As an editorial board, we have long believed that if any group deserves a second chance to make good after committing even the worst of crimes, it’s teenagers.
Granting a second chance at redemption to an impressionable, impulsive 15-year-old whose crime came maybe after years of abuse or living amid violence and poverty, is the decent thing to do. And it’s a view supported by the science of adolescent brain development, which has found through ample research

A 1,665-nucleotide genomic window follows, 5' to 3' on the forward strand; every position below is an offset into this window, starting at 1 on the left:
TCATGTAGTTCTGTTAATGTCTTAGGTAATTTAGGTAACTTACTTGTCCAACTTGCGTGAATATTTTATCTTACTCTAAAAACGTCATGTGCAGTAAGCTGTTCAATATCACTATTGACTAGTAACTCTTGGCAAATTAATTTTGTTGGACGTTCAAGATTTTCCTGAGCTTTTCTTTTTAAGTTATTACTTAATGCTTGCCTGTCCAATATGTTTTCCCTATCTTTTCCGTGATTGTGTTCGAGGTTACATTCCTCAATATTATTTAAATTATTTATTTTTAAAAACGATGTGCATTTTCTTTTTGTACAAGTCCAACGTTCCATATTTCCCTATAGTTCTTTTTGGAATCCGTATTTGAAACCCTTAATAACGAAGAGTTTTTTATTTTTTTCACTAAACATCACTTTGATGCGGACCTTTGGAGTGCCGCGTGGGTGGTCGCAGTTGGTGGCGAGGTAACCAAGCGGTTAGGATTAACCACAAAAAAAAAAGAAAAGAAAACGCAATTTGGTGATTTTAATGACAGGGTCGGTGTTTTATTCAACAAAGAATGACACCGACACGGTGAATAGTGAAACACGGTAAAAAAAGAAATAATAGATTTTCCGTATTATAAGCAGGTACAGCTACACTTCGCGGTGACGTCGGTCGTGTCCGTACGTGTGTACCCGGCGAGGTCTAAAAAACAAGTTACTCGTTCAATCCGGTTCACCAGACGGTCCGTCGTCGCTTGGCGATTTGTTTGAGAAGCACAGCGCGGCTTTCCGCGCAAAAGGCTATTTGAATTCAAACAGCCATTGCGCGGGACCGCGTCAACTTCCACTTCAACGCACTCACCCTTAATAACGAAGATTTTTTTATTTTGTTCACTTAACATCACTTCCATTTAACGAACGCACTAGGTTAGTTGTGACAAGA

that our brains are not fully developed — able to rein in rash behavior, make rational decisions and weigh the long-term consequences of actions — until our mid-20s.
A 15-year-old, then, is less culpable than a 25-year-old for stealing a car and going on a joyride, committing an armed robbery or fatally shooting someone in a fit of anger.
Less culpable, yet still responsible.
And our laws should reflect that complicated reality.